What is “lamentable” and “disgusting” is the colonization of Palestinian lands and what a recent UN report revealed. It found that Gaza could become unfit for human life by 2020 if the illegal and unconscionable blockade continues. Only 10 percent of Palestinians in Gaza have access to adequate drinking water. The blockade has affected agricultural productivity by 40 percent, and most Gazans only have access to electricity a couple of hours each day.

O’Connor didn’t even make an attempt to understand what Hill meant when he said “sea to shining sea.” I am happy that Jenice Armstrong, in her Inquirer column, said she talked with Hill, and he explained that it meant all human beings deserve to live in peace with dignity and with the same rights. This includes the Palestinians.

I sense fear in Patrick O’Connor’s pronouncement, as well as in CNN’s firing of professor Hill. Fear that his ideas might catch on. That he might have ideas worth considering. That donors will threaten to not contribute.

Those who want to take away his right to free speech are afraid of losing control over the discussion of Israel/Palestine. I hope Temple will allow Lamont to continue to teach and permit his perspective to be heard and discussed.

Judy Rubin
West Mt. Airy


Fairmount Park Deer “Cull”

Wildlife Services’ (WS) gun-wielding “technicians” have been targeting deer for death in Fairmount Park for the last 18 years. In addition to the tragic loss of life of 3,793 deer reported killed park wide to date, the cost has been staggering. After 20 years, just over $507, 000 has been paid out to the contractors. This amount does not include processing the deer meat at $75 per deer on average. Add another $284,475 for processing. Finally, according to Philadelphia’s Law Department, there is no public record to account for the cost of providing city employees to assist before and during the “culls” as well as equipment and support materials.

Enough is enough. Decision makers and the rest of us should embark on a new tack by examining and rewriting our relationship with deer.

Again this year, Friends of the Wissahickon (FOW) invited people to register for the All Trails Challenge which raises money for the Wissahickon. Philadelphia Advocates for the Deer (PAD) proposes another worthy challenge – that of peaceful co-existence with deer in all areas of Fairmount Park.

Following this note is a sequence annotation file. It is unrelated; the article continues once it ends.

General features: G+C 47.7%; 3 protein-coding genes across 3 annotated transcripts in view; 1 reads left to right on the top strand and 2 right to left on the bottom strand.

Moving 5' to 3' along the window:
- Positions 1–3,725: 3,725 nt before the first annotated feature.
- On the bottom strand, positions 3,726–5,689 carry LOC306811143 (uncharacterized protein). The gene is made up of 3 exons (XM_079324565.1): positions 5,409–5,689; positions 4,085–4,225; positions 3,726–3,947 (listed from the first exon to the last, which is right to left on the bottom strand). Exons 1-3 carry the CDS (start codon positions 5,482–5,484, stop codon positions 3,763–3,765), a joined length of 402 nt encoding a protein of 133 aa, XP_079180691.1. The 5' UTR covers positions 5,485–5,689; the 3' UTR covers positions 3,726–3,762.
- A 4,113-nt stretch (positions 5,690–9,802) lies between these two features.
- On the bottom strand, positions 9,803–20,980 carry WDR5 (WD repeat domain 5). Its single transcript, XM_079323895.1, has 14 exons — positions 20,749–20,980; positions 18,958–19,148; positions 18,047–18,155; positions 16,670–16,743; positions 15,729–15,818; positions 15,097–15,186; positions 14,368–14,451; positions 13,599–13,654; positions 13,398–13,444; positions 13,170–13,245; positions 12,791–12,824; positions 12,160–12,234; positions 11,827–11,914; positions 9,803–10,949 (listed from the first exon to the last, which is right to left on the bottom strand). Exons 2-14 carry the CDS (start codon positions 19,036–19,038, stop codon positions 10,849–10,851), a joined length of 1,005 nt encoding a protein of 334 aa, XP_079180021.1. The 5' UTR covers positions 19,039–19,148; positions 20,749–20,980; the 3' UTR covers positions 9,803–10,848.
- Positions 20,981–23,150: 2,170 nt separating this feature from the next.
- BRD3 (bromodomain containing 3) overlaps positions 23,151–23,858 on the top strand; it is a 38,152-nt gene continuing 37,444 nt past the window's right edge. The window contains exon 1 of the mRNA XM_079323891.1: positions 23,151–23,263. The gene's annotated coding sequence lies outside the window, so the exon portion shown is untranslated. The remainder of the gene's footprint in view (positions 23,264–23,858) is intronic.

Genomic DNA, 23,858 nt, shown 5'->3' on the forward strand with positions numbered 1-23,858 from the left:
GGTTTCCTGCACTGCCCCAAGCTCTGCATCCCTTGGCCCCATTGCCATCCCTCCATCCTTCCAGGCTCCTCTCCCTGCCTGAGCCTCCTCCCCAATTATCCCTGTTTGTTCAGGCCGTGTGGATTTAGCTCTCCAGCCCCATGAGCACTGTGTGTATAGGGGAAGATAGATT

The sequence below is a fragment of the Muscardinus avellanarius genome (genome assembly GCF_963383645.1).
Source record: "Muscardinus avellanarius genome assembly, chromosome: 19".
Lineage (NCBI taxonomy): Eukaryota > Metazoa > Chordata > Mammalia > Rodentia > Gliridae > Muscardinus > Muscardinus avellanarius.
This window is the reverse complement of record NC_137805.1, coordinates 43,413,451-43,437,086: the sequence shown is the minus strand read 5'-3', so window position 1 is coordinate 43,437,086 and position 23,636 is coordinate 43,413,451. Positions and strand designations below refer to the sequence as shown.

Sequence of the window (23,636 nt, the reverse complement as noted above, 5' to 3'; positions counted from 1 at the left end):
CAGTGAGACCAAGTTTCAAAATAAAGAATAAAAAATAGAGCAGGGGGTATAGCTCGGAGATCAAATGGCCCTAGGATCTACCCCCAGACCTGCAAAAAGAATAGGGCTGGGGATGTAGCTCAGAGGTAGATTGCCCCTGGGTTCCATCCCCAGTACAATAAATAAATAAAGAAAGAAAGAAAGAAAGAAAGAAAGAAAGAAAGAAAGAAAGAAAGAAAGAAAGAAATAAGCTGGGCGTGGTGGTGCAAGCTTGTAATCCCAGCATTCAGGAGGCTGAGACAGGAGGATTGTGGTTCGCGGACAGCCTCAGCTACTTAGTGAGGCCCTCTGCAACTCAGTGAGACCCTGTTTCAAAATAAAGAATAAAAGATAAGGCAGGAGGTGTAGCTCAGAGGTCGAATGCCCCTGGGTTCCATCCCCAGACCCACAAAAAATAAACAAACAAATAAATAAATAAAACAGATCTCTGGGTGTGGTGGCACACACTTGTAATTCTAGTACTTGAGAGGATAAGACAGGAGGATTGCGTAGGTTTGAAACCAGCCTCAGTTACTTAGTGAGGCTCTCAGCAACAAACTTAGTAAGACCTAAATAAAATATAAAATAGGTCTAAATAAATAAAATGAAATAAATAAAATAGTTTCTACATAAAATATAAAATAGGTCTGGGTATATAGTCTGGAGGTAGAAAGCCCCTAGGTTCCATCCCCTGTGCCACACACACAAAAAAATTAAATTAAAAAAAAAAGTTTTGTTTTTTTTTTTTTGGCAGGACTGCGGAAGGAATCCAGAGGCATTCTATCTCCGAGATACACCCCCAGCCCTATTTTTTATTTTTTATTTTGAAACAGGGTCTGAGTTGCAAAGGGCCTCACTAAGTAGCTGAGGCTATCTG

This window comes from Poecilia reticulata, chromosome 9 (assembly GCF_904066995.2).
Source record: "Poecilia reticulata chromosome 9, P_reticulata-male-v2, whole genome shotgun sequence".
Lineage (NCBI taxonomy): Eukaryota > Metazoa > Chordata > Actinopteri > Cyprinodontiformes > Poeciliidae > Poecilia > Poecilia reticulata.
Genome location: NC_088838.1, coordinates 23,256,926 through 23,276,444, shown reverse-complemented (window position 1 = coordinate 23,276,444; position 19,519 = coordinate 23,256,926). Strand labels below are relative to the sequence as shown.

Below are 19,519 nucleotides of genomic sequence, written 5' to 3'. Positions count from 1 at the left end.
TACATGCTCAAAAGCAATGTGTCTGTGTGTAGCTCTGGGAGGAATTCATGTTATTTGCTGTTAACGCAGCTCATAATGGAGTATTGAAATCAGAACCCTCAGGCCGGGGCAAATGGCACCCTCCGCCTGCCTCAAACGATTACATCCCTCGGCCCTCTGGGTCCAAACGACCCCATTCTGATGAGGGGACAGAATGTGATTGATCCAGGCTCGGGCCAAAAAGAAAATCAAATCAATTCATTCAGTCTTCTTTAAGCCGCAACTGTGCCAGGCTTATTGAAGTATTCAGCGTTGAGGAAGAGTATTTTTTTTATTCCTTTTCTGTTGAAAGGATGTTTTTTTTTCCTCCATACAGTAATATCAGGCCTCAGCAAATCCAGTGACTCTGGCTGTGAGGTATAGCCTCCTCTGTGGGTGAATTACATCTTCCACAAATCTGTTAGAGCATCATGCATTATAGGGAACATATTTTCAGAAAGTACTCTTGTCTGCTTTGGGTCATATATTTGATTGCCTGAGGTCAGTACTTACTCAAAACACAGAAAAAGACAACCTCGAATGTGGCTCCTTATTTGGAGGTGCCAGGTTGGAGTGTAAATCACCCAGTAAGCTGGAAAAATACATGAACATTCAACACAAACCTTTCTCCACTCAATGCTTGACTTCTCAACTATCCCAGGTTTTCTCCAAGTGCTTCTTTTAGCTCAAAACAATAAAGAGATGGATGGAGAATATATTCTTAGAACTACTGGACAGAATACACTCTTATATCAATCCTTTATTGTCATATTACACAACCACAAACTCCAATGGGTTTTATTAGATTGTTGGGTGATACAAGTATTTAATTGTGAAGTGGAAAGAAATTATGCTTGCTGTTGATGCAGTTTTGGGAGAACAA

There’s a new workable approach that has taken root and shows great promise: The Greater Philadelphia Coyote Co-existence Initiative. Coyotes have long been called nature’s animal control officers. Since 1991, they’ve increased ten fold in southeastern Pennsylvania. According to Penn State, they are a significant source of deer mortality, and most often on fawns. A recent study out of South Carolina had similar findings. Locally, the Gwynedd Wildlife Preserve has evidence of predation on deer. Let these essential carnivores control the deer the natural way of achieving balanced ecosystems.

What’s more, the presence of predators keeps prey moving, thereby reducing the effects on browse vegetation (“An Ecology of Fear.”) Moving deer don’t overgraze. The risk of predation may have profound effects on the structure of ecosystems, and is an important constituent of native biodiversity (Ripple & Beschta). Of particular concern is the fact that hunters and trappers licensed by the Pennsylvania Game Commission kill more than 40,000 coyotes per year in our state. We need them for the health of our varied habitats.

Regarding coyote-human coexistence, Denver, Colorado has been called a “trend-setter.” There are other cities that have beneficial co-existence projects as well. It’s time for Philadelphia to get on board. Forced human control of predator and prey species has to change.

Bridgit Irons
Chestnut Hill